Old game box art vol. 1

A while I ago, I wrote about a poster collection made about old Atari game boxes as well as a book written about the Art of Atari. These two books shed some light on how Atari aimed to use artists to convey something grander of the games that were graphically limited. The art of those game boxes was often far more enticing than the actual presentation of those games and this was a trend that continued well into the 1990's. The better the games started to look, the less their marketing revolved around images that tried at times to convey the abstraction of the game to the potential buyers.

Nowadays, the developers can show videos of their games, but there was a time when graphics of the games consisted of a handful of blocky pixels and limited colour palette. Showing the games in action didn't by itself get the marketing very far, they needed something extra. And that extra was the art for the boxes the games were sold in, as those boxes could arouse ideas despite still having actual game screenshots on them. The imagination of the players did what the technology could not.

So that in mind, I began to think about all the game art I saw as a kid when my main computer was Amstrad CPC 464. More than reading reviews, games were bought by looking at game art, be it a game you saw in a store or in an advertisement. This especially, because all my friends had Commodore 64's, meaning that copying wasn't an option, despite the game base itself was similar.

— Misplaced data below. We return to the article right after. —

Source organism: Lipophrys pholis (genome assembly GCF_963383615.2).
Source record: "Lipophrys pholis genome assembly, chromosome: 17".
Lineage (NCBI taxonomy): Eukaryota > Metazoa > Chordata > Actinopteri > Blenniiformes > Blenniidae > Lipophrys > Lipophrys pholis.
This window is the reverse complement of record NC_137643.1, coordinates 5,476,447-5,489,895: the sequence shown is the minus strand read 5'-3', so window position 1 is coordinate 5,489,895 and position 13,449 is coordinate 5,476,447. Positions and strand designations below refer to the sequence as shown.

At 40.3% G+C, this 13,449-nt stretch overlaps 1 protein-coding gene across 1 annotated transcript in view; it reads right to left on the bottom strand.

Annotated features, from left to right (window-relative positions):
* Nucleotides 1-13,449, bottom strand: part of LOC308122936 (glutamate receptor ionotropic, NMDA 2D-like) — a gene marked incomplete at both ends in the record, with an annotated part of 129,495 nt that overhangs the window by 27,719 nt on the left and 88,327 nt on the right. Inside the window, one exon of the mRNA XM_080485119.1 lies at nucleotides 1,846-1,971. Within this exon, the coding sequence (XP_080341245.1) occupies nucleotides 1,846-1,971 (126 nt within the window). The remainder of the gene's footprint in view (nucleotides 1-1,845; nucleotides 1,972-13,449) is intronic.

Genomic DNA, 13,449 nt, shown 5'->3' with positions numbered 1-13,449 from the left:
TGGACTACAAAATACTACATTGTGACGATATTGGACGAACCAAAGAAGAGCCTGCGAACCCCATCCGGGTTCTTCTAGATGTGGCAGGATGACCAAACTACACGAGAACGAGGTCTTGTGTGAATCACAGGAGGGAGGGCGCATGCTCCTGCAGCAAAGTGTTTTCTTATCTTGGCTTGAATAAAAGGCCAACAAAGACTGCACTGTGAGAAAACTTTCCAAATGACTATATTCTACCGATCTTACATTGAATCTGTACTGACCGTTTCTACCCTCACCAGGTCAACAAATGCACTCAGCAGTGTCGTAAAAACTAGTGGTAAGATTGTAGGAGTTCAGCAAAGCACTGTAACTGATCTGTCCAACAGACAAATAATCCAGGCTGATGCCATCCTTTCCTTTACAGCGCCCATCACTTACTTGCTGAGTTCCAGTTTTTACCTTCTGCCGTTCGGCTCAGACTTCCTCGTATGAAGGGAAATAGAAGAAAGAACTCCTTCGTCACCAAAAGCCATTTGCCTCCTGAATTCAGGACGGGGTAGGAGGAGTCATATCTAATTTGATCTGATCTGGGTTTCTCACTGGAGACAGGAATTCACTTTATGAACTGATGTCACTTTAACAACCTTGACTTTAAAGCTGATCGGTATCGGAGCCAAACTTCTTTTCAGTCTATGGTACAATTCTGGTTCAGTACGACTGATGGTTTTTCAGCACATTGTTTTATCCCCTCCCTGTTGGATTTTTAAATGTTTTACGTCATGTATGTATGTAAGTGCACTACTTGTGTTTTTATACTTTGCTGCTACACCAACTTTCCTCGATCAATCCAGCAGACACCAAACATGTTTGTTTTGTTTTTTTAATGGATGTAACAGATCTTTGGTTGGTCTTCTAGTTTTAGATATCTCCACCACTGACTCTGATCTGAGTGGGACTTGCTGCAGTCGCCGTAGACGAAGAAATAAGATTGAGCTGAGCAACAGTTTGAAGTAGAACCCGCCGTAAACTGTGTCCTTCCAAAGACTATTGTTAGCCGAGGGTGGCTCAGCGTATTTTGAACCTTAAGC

From here starts a little series, where I'm going to display some of that fantastic game art, which caught my eye as a kid. It all might not be technically great or even extremely original, but it was art that sold the titles. Also, I'll display art that might have made me want a game, but end up not getting it because it wasn't released for Amstrad.

These scans have been scrounged from the net, from usual places like MobyGames, as I don't own any of these titles anymore.

James Clavell's Shôgun (1986)

A game based on the Clavell's thick historical novel of the same name also shares the cover for the first edition of the book, which I believe was painted by Edward Vebell. It is a simple, yet effective image, catching the eye and imagination, shifting you to the feudal Japan by simply showing a hilt of a Katana.  The game itself looks pretty good as well. Amstrad was capable of producing colourful, nice art, despite often its capabilities were underused.

Personally, I didn't get to enjoy the nice colour palette of Amstrad, as I only had a green screen monitor for it. Later on, I did learn, that there were connectors you could have used to attach the computer on a regular TV and get colours that way, but that's a tad late information considering the computer itself was ages back ditched away from a way of 8088 PC.

To this day I have no idea what you have to do in the game. It's some sort of an adventure/strategy game, but I don't really know how to proceed in it. I tried it on an emulator a while back, and even now I just didn't get it. Do note, that this isn't the text adventure version that was released in 1988, but an earlier adaptation.